previous post I examined the late Hilary Putnam’s engagement with the
Aristotelian-Thomistic tradition on a topic in the philosophy of mind. Let’s now look at what Putnam had to say
about Aristotelian-Thomistic ideas in natural theology. In his 1997 paper “Thoughts Addressed to
an Analytical Thomist” (which appeared in an issue of The Monist devoted to the topic of analytical Thomism), Putnam
tells us that while he is not an analytical Thomist, as “a practicing Jew” he
could perhaps be an “analytic Maimonidean.”
The remark is meant half in jest, but that there is some truth in it is
evident from what Putnam says about the topics of proofs of God’s existence,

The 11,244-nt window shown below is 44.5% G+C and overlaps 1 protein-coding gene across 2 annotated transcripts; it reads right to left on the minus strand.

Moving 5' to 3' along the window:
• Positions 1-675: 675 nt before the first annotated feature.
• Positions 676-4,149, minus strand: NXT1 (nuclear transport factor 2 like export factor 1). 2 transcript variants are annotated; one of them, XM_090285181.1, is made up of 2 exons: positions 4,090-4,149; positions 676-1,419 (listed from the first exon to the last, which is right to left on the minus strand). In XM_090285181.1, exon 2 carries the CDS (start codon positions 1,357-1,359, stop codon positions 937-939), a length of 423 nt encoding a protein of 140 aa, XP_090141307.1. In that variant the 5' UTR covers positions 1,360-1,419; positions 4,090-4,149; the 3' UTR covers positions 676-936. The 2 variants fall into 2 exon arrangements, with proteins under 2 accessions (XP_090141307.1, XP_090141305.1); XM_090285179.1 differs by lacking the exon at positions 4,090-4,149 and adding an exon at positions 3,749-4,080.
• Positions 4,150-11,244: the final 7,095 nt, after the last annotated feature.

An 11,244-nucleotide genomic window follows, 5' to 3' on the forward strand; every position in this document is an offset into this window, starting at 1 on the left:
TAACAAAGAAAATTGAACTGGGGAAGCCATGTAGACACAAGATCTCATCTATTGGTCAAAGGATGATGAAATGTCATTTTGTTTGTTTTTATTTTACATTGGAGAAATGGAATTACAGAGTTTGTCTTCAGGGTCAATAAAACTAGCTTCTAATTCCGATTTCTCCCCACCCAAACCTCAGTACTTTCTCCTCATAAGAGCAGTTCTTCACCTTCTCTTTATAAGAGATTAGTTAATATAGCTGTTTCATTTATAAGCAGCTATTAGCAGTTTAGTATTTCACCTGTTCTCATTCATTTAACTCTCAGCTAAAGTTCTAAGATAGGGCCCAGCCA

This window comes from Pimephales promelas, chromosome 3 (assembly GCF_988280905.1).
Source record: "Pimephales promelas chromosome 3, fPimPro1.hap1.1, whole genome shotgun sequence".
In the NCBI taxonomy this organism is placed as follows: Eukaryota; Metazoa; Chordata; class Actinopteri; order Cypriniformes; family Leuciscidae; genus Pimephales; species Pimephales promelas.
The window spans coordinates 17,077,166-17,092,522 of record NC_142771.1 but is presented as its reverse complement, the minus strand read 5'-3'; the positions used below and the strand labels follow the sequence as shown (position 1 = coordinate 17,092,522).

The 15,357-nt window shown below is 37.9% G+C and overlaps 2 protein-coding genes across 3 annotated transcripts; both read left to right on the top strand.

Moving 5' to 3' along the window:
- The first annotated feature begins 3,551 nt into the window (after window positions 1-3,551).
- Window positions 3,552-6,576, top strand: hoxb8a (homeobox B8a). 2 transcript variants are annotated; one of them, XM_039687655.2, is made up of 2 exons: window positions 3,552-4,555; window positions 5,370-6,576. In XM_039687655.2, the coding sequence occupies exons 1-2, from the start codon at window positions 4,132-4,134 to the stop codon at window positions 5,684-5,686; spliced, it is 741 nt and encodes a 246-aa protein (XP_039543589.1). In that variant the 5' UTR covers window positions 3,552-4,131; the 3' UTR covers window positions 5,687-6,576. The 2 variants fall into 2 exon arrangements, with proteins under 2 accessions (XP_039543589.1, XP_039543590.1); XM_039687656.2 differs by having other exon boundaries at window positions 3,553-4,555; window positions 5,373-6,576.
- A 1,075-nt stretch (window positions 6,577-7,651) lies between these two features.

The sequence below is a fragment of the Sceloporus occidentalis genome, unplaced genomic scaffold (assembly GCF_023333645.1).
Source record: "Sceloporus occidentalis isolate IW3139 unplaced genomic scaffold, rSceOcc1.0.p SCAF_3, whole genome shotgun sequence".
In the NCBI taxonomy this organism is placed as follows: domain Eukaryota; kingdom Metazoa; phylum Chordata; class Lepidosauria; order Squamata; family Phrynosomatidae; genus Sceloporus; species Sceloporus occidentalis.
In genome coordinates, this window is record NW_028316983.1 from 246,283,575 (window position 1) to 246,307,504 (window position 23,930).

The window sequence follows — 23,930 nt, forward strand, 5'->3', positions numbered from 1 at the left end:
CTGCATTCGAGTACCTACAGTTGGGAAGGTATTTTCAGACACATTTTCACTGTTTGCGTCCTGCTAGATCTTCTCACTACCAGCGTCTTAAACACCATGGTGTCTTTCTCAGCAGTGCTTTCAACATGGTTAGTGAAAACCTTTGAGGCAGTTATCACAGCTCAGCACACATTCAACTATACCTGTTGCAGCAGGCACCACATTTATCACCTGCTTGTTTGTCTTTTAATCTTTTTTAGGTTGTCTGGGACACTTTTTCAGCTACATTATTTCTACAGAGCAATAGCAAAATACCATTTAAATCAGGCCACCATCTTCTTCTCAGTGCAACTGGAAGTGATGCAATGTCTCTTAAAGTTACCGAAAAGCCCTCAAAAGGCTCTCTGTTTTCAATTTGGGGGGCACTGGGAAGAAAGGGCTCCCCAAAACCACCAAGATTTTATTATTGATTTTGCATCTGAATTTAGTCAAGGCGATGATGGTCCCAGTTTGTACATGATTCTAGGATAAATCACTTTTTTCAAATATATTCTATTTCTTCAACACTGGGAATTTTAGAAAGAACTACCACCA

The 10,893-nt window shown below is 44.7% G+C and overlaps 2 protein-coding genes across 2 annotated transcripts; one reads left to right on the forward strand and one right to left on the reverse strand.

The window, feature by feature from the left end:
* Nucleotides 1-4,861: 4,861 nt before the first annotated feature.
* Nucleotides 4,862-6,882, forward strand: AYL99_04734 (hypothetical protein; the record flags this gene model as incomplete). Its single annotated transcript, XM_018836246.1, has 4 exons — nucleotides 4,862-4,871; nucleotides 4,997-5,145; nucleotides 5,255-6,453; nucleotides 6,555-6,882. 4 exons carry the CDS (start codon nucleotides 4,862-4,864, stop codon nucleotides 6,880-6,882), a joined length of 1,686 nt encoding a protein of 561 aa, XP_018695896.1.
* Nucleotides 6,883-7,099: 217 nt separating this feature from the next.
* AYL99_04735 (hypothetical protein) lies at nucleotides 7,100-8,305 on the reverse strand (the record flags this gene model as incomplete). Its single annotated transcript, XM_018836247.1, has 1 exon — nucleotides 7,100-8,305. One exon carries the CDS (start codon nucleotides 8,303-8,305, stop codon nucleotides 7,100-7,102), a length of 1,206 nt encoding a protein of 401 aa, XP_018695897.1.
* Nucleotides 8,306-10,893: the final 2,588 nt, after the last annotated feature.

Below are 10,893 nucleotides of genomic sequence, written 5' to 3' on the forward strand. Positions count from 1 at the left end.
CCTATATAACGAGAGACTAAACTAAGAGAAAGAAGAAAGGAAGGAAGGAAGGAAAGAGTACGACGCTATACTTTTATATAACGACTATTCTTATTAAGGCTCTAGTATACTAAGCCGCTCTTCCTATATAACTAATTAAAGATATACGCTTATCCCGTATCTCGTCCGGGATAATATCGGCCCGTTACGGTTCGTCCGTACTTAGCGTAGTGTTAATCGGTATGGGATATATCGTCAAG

divine simplicity, and theological language.
not unsympathetic to some of the traditional arguments for God’s existence,
such as those defended by Aquinas and Maimonides. He rejects the assumptions,
common among contemporary secular academic philosophers, that such arguments
are uniformly invalid, question-begging, or otherwise fallacious, and that it
is absurd even to try to prove God’s existence.
He notes the double standard such philosophers often bring to bear on